Tuyoq Village exemplifies Xinjiang’s touristic appeal. But behind the façade of ancient Silk Road oases and vast steppes and deserts lies endemic state sponsored persecution. Photo credits: National Geographic Society
For China’s Muslim minority, persecution and state sponsored racism are a daily reality in this majority atheist country. The implementation of so-called ‘re-education camps’ in 2014 has facilitated a seemingly perpetual state of fear for Uighurs, a minority group living primarily in China’s north west (in Xinjiang state – where the camps are located). Uighurs have been specifically targeted by Xinjiang’s autonomous government (headed by the bureaucratically elected leader Chen Quanguo), via the wider Chinese government in a move cited as aiming to eliminate religious extremism. Instead, the camps have been staunchly criticised by the United Nations and numerous national governments as violating human rights, referencing their inhumane conditions, and racist ideologies.
Xinjiang has long been regarded as notably culturally and ethnically different to China’s east. An autonomous region, Xinjiang borders several central Asian nations, notably Kyrgyzstan, Pakistan and Tajikistan. Xinjiang is the only region of China bordering these states, which has culminated in the region’s distinct identity. Historically a part of the Silk Road, Xinjiang today has a strong agrarian economy, with thriving cities and markets steeped in a marriage of Oriental and Middle Eastern influences. The region is the main home of Uighurs, with 42% of Xinjiang’s population being from the ethnic group, compared to about 40% Han Chinese (the majority Chinese group). The inception of rural to urban migration facilitated the movement of Uighurs towards China’s metropolises, like Beijing, Shanghai and Guangzhou. Now, they are being forced to return to Xinjiang, where people will be coerced into entering the camps. Those that are not in a ‘re-education’ camp are under constant fear that they will be sent to one, under the guise of anti-terrorism, but in reality for the most idiosyncratic reasons.
Map of China, showing the location of Xinjiang. The cities of Ürümqi and Kashgar are shown, as well as the location of Dabancheng – which houses one of the largest camps. Photo credits: BBC News
Conditions inside the so-called ‘re-education’ camps (also known as ‘vocational training centres’) are believed to be abhorrent, with the estimated 1 million detainees being condescended and forced to indoctrinate themselves with nationalist sentiment, in addition to receiving poor nutrition and experiencing a poor standard of living in general. Mandatory Mandarin lessons take place, and Communist propaganda is displayed and immortalised. Deaths have been reported inside the facilities too. The notion and mode of action of the camps have been compared to the Canadian Indian residential school system, whereby minorities are being viciously stripped of their identity by the government body using methods of torture and psychological abuse.
To the Uighur Human Rights Project (UHRP) and others, the camps are the harbinger of a full-scale genocide. Xinjiang has long been fraught with turmoil, with Uighurs consistently calling for better treatment and more autonomy. Riots in July 2009 in Ürümqi, Central Asia’s largest city and Xinjiang’s capital, were driven by a yearning for independence, but the civil unrest resulted in the death of nearly 200 people (mostly Hans), reflecting the uncertainty of the region.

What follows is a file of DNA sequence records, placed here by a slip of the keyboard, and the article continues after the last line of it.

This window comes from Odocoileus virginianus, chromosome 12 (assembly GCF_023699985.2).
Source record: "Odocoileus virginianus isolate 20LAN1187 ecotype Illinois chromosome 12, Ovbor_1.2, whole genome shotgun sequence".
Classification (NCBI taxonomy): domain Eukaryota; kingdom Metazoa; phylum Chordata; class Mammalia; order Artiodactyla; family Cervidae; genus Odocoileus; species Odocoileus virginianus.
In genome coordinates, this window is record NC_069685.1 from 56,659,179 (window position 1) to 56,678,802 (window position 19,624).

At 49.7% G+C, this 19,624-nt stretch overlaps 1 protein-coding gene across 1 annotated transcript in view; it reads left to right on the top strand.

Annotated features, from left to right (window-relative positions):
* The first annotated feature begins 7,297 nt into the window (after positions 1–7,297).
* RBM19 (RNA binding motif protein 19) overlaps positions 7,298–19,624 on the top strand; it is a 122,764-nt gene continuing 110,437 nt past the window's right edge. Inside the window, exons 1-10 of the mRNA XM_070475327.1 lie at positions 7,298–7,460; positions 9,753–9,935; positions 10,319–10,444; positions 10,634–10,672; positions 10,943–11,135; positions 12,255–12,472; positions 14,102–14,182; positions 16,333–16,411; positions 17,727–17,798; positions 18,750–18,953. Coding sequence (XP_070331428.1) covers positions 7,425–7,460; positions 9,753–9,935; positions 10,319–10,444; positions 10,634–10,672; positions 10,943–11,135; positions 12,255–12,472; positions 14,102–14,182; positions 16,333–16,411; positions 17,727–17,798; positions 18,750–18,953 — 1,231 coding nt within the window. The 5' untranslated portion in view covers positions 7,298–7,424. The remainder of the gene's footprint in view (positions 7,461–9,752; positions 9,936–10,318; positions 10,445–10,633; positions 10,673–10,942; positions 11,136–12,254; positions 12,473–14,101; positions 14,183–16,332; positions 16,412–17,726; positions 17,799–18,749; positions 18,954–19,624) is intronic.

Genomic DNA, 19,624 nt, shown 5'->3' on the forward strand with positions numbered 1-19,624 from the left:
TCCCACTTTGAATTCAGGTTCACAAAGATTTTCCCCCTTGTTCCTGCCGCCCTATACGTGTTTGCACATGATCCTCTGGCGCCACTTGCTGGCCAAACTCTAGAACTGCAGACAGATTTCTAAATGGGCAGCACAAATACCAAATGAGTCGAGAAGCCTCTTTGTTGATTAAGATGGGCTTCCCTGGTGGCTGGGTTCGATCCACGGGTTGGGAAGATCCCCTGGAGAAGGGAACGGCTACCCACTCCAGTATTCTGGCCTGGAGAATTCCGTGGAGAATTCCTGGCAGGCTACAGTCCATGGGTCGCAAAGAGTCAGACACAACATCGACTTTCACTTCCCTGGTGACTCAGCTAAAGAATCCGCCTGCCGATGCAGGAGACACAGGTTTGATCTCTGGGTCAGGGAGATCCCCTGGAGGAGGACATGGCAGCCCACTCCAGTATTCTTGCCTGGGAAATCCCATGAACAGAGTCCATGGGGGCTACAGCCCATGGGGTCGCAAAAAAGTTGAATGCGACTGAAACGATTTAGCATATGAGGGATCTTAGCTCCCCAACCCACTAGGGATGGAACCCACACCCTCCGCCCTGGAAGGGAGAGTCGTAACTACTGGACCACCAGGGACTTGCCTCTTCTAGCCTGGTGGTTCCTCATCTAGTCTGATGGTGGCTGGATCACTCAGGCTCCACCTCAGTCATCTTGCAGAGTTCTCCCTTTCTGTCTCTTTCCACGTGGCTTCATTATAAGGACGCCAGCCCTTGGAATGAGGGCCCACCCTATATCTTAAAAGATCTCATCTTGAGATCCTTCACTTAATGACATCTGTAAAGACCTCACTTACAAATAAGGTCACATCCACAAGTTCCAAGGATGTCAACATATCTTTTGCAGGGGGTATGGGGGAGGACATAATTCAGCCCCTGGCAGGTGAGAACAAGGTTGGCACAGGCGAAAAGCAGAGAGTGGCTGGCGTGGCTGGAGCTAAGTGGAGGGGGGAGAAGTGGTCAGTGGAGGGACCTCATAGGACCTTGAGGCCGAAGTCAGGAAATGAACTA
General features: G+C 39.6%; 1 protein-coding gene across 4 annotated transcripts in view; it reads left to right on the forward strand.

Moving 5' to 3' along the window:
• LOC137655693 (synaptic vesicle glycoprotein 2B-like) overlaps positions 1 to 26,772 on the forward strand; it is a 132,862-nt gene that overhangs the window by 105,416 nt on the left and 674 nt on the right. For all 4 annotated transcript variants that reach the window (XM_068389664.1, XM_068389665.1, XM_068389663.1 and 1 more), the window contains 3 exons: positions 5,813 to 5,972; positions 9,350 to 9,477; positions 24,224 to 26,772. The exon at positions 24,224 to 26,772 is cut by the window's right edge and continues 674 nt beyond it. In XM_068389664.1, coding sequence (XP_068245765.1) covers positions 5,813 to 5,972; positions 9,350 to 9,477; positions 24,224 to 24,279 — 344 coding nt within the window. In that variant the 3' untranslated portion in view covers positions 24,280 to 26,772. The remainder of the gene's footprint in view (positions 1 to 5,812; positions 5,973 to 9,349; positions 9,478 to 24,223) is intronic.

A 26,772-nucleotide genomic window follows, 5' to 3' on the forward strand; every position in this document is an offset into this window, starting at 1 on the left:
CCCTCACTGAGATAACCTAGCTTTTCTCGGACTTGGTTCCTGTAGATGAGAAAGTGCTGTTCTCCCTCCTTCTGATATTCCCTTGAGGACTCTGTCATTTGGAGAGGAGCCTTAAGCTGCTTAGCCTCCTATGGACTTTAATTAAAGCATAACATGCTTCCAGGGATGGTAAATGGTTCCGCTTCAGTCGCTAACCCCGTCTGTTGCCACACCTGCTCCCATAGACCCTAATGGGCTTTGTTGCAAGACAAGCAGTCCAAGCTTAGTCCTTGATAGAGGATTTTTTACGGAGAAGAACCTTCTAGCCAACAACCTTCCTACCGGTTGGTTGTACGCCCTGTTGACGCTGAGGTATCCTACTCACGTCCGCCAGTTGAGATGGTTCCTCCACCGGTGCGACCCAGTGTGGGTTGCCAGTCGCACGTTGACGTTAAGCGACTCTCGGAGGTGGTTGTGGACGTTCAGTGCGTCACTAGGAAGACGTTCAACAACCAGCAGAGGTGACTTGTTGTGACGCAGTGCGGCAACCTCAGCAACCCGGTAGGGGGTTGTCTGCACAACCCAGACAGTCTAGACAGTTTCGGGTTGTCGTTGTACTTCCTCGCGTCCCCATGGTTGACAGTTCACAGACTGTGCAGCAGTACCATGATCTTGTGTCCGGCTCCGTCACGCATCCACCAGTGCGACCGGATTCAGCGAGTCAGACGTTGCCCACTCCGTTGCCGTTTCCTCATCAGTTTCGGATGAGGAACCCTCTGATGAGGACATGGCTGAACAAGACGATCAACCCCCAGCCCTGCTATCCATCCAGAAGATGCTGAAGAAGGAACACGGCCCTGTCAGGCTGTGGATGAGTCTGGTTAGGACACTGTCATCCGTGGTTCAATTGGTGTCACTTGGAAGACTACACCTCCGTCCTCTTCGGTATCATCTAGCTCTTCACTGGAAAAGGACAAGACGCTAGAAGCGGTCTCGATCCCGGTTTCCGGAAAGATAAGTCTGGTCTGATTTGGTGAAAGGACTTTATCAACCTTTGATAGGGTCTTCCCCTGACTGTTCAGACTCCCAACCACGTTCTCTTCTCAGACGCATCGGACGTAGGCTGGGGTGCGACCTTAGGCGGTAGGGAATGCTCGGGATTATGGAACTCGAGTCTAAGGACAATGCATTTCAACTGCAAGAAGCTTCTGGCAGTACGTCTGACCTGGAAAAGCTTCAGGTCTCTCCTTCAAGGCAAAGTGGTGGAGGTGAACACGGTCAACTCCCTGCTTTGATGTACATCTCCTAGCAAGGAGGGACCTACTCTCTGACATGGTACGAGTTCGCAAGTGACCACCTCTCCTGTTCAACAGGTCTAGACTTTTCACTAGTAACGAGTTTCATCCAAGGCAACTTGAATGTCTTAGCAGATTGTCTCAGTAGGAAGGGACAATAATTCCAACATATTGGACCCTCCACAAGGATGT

Uighur men in a tea house in the city of Kashgar. Photo credits: New York Times
The average Uighur in Xinjiang knows someone that has been sent to a ‘re-education’ camp, or looks certain to be taken to one. Conditions for the Turkic group are dire, as even those that dodge incarceration are under constant surveillance, with their every move questioned by the paranoid government. Cross-examining the policy is dangerous, while the simple act of praying or reading a book gives carte blanche for the authorities to interrogate. The bleak reality for Uighurs, and other Muslim minorities in Xinjiang like Kazakhs and Huis, is that towns and cities are so militarised it is impossible to avoid being profiled. The behaviour of the government is akin to a western far-right movement. Whilst ostracising Uighurs may have initially functioned to shun the growing separatist movement, it today seems to stem from Islamophobia, and an irrational fear of the minority’s distinct culture.
Under a governmental system marred with controversy and a refusal to acknowledge its wrongdoings (Xinjiang’s deputy foreign publicity director Ailiti Saliyev stated that ‘The happiest Muslims in the world live in Xinjiang’), there seems to be little hope for the Uighurs. The camps, and constant surveillance have had many socioeconomic impacts on the region, including loss of revenue and closure of restaurants and coffee shops, and the creation of numerous orphans from the deportation or detainment of their parents (with the expansion of 45 orphanages, or “welfare centres” budgeted for by the government). The persecution is hypothesised to spread abroad, with Uighurs in Sydney already being targeted by Chinese spies. The Australian-Uighur activist Sultan Hiwilla’s Xinjiang based family are known to be in danger, as a result of his speaking out against government policy.
Fundamentally, the global community must come together to put pressure on the Chinese government. This would be most effective at the national governmental level, with UN sanctions also being a plausible mechanism to put pressure on the situation in Xinjiang. Action must be taken now, before the Uighur become a forgotten tragedy.